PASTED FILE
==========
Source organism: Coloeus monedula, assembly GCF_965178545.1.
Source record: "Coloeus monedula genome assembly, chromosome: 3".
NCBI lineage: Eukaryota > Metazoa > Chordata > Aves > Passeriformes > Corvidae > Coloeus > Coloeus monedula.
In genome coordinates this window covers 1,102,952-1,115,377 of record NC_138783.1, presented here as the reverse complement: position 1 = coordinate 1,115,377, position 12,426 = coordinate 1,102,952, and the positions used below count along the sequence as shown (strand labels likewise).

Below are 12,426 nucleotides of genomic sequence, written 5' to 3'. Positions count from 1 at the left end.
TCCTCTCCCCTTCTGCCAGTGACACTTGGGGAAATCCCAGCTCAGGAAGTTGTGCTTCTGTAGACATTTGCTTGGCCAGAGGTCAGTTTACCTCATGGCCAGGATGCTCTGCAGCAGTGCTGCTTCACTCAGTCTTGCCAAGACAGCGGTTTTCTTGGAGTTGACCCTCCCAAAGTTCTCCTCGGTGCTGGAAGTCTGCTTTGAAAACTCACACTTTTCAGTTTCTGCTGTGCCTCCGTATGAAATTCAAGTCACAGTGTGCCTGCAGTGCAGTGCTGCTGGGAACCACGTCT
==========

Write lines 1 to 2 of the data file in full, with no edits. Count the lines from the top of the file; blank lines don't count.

Source organism: Coloeus monedula, assembly GCF_965178545.1.
Source record: "Coloeus monedula genome assembly, chromosome: 3".